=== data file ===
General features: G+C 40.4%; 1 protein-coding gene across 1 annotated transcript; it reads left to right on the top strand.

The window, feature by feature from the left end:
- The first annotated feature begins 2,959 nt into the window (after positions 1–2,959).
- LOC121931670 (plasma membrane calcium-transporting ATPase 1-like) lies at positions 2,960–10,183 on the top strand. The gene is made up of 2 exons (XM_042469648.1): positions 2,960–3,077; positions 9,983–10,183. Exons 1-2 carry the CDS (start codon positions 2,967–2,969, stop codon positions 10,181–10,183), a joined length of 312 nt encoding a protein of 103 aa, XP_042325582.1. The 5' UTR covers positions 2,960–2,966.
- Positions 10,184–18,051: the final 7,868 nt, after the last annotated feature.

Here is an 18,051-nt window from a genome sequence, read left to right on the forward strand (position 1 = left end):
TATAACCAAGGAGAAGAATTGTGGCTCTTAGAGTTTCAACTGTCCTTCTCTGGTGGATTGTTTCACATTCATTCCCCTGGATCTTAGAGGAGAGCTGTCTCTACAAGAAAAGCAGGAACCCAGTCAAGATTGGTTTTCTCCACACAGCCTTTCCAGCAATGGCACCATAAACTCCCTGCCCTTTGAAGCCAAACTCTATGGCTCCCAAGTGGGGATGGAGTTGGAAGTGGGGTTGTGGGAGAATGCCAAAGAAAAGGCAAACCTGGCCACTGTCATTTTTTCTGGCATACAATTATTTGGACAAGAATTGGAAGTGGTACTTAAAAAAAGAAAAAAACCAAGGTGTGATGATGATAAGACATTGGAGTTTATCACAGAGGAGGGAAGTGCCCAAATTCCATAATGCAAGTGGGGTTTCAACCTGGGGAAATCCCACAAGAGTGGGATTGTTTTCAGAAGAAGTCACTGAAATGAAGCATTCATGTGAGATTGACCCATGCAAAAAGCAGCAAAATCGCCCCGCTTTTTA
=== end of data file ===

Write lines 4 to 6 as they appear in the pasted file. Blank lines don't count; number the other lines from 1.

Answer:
- LOC121931670 (plasma membrane calcium-transporting ATPase 1-like) lies at positions 2,960–10,183 on the top strand. The gene is made up of 2 exons (XM_042469648.1): positions 2,960–3,077; positions 9,983–10,183. Exons 1-2 carry the CDS (start codon positions 2,967–2,969, stop codon positions 10,181–10,183), a joined length of 312 nt encoding a protein of 103 aa, XP_042325582.1. The 5' UTR covers positions 2,960–2,966.
- Positions 10,184–18,051: the final 7,868 nt, after the last annotated feature.

Here is an 18,051-nt window from a genome sequence, read left to right on the forward strand (position 1 = left end):